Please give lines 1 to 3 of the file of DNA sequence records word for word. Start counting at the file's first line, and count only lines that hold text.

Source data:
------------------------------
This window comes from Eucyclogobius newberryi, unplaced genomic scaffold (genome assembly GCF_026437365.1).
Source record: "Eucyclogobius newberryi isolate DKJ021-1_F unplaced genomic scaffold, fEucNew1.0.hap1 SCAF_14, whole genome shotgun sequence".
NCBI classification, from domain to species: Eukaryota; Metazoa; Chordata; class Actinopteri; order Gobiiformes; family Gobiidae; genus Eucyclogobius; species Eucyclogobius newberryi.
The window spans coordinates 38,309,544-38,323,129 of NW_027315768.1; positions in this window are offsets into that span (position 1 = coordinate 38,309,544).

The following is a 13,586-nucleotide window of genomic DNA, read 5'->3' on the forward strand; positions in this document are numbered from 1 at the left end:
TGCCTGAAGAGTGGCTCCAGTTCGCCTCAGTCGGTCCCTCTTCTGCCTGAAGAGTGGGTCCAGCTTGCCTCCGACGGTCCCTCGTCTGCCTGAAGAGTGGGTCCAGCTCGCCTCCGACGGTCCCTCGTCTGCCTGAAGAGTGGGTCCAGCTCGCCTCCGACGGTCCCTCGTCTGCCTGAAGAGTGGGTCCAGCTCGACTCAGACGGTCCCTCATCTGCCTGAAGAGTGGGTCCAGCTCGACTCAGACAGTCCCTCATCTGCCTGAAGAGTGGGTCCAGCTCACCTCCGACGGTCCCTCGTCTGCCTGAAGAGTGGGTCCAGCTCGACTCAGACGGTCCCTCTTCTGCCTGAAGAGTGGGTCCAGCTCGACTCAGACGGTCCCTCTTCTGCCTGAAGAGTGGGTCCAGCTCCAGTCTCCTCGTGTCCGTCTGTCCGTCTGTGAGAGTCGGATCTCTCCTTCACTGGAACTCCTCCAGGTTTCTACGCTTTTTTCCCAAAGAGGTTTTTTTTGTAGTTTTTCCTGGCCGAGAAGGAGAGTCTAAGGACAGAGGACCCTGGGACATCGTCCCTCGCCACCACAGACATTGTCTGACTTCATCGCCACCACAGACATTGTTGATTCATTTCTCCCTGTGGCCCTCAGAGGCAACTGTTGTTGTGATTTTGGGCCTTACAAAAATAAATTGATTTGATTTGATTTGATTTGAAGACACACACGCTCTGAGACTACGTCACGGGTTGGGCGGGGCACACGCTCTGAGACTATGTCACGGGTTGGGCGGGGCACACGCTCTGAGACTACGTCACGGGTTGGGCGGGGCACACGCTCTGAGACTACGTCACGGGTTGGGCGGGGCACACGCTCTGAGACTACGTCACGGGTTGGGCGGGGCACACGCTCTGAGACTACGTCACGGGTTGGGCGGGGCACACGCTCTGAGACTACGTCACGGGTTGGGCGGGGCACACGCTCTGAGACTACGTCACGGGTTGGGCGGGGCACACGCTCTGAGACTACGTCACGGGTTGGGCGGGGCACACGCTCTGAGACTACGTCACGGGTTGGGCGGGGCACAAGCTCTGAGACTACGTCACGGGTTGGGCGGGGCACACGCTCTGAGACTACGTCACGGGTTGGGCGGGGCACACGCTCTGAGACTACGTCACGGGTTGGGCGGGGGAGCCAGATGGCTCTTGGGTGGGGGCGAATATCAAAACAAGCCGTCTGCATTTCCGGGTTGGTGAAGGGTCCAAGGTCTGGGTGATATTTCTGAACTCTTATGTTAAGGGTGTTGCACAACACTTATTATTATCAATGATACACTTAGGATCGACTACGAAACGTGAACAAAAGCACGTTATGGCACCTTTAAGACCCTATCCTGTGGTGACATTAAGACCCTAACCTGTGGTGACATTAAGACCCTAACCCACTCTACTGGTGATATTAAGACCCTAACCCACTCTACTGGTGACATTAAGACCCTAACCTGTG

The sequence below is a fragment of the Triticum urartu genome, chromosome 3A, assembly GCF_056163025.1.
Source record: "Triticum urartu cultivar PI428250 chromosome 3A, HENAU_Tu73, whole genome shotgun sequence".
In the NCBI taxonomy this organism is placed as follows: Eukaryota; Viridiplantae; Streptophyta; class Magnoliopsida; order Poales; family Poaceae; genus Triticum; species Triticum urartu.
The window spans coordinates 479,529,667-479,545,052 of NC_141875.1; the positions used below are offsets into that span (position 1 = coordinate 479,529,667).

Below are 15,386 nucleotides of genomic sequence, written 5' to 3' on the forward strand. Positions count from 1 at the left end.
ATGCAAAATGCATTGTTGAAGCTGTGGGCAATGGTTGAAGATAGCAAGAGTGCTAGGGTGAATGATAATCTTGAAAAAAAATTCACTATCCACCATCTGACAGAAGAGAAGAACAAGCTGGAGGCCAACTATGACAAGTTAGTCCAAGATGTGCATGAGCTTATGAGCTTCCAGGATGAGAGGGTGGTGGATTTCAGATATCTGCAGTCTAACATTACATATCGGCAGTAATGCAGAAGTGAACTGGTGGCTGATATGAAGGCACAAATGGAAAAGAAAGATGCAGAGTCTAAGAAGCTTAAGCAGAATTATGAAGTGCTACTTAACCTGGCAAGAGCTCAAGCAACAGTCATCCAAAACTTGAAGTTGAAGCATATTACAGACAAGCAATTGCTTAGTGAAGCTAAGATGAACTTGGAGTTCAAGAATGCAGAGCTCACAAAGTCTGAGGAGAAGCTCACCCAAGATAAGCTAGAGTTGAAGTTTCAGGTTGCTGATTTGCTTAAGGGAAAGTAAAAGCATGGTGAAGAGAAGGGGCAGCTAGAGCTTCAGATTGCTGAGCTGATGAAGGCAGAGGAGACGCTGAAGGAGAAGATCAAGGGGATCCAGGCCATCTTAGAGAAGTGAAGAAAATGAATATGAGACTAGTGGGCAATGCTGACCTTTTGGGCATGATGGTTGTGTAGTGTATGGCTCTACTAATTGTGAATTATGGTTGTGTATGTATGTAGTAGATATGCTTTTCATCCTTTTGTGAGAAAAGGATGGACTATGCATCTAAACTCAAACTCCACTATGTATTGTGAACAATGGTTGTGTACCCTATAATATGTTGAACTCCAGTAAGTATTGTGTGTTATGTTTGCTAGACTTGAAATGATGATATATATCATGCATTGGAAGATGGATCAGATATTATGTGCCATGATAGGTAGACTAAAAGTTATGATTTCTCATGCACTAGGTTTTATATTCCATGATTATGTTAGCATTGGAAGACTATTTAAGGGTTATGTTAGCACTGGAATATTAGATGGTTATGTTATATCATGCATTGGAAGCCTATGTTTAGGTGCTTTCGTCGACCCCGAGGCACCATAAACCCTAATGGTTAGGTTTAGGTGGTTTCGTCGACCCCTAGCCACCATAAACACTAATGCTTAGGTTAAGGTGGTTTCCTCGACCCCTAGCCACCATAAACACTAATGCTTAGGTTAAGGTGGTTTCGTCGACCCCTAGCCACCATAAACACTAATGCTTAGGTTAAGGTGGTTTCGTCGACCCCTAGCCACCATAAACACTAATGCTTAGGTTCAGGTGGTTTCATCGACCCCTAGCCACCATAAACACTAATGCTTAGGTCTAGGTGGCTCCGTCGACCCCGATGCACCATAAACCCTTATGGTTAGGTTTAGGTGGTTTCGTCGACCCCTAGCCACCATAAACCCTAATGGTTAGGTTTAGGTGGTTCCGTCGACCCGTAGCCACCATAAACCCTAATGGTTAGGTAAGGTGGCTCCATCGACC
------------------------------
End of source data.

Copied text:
This window comes from Eucyclogobius newberryi, unplaced genomic scaffold (genome assembly GCF_026437365.1).
Source record: "Eucyclogobius newberryi isolate DKJ021-1_F unplaced genomic scaffold, fEucNew1.0.hap1 SCAF_14, whole genome shotgun sequence".
NCBI classification, from domain to species: Eukaryota; Metazoa; Chordata; class Actinopteri; order Gobiiformes; family Gobiidae; genus Eucyclogobius; species Eucyclogobius newberryi.